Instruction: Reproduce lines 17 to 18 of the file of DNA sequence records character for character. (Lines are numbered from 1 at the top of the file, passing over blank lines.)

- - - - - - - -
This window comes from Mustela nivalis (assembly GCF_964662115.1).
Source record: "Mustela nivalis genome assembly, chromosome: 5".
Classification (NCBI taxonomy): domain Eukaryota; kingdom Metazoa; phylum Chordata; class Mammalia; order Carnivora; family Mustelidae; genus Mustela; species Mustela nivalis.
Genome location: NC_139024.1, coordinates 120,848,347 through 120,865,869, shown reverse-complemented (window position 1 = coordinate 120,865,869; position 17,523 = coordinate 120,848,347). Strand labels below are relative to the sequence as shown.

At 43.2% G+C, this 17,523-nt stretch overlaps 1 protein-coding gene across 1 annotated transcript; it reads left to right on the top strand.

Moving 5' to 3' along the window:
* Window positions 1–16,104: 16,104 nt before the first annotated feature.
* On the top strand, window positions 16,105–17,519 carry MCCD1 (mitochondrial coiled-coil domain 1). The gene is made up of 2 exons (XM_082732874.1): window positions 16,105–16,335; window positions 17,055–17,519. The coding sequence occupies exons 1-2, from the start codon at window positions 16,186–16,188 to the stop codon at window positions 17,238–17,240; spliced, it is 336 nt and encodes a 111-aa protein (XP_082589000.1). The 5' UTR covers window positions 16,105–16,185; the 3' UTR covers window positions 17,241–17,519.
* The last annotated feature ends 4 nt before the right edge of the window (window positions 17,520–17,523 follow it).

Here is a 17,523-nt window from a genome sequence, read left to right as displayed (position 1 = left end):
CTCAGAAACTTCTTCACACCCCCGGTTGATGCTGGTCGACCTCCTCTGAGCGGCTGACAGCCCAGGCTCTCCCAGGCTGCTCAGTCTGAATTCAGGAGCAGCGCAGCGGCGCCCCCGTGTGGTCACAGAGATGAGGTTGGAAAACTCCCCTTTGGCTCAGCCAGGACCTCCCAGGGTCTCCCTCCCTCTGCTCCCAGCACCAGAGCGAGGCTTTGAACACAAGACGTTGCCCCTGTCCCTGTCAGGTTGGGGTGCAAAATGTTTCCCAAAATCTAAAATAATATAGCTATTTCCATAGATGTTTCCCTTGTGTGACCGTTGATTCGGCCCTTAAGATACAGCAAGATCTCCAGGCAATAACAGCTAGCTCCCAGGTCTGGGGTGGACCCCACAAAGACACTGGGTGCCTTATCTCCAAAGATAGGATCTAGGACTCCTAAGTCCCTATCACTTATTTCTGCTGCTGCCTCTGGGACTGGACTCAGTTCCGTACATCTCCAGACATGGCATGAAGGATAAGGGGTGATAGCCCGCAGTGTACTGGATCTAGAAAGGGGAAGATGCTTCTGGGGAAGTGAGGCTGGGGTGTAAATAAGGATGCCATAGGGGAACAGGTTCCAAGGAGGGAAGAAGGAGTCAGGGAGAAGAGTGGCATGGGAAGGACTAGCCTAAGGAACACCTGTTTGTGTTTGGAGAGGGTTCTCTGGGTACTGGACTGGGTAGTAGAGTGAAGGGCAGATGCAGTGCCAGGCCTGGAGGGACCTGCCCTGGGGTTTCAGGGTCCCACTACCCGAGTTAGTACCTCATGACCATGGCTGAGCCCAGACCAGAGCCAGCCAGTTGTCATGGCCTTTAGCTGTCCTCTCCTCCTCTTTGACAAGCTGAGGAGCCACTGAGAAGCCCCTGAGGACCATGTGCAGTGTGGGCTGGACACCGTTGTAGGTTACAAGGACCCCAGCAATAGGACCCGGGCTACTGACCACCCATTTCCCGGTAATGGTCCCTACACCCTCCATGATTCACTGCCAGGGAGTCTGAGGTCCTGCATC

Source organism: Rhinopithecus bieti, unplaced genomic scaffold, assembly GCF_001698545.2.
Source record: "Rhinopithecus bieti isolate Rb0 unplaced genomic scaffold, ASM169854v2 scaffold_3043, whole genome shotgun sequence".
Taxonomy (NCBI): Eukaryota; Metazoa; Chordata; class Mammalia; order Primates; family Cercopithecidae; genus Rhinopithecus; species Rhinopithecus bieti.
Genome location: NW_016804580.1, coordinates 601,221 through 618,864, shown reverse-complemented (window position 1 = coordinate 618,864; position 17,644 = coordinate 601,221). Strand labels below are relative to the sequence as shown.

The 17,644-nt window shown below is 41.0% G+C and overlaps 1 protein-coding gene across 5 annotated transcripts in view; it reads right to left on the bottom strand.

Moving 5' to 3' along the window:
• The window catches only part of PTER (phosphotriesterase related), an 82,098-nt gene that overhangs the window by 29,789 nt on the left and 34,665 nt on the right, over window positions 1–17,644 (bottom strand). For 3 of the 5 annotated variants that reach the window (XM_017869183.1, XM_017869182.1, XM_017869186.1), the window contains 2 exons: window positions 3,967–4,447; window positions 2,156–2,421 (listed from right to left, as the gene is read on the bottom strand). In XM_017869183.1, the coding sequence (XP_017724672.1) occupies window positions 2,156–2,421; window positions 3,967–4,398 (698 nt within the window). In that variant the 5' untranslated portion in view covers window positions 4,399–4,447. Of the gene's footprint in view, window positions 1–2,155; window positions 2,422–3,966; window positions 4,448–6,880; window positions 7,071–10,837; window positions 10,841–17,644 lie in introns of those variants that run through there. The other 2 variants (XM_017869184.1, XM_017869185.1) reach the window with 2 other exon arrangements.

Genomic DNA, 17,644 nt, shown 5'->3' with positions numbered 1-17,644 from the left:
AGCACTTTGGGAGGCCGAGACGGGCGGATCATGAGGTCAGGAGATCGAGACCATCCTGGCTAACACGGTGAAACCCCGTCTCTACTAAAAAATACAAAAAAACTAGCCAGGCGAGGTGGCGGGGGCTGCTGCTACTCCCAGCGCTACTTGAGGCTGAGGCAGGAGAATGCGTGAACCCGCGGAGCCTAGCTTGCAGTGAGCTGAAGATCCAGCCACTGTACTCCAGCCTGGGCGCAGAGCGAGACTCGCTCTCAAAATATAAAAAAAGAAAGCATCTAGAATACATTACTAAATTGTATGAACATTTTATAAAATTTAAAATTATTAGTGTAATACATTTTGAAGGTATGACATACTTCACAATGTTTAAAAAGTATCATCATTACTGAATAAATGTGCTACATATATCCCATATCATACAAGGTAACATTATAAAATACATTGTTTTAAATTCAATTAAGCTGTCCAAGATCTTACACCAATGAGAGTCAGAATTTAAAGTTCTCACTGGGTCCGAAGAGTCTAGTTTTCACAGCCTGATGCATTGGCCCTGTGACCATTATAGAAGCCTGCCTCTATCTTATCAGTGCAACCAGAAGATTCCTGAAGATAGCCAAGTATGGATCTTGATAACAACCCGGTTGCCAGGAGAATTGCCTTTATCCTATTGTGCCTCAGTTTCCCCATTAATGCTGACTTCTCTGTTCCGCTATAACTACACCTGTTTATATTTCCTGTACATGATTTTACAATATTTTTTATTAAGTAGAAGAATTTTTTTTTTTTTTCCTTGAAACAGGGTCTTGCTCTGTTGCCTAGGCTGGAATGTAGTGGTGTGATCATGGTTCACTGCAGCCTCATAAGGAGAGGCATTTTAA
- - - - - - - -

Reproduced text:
Moving 5' to 3' along the window:
• The window catches only part of PTER (phosphotriesterase related), an 82,098-nt gene that overhangs the window by 29,789 nt on the left and 34,665 nt on the right, over window positions 1–17,644 (bottom strand). For 3 of the 5 annotated variants that reach the window (XM_017869183.1, XM_017869182.1, XM_017869186.1), the window contains 2 exons: window positions 3,967–4,447; window positions 2,156–2,421 (listed from right to left, as the gene is read on the bottom strand). In XM_017869183.1, the coding sequence (XP_017724672.1) occupies window positions 2,156–2,421; window positions 3,967–4,398 (698 nt within the window). In that variant the 5' untranslated portion in view covers window positions 4,399–4,447. Of the gene's footprint in view, window positions 1–2,155; window positions 2,422–3,966; window positions 4,448–6,880; window positions 7,071–10,837; window positions 10,841–17,644 lie in introns of those variants that run through there. The other 2 variants (XM_017869184.1, XM_017869185.1) reach the window with 2 other exon arrangements.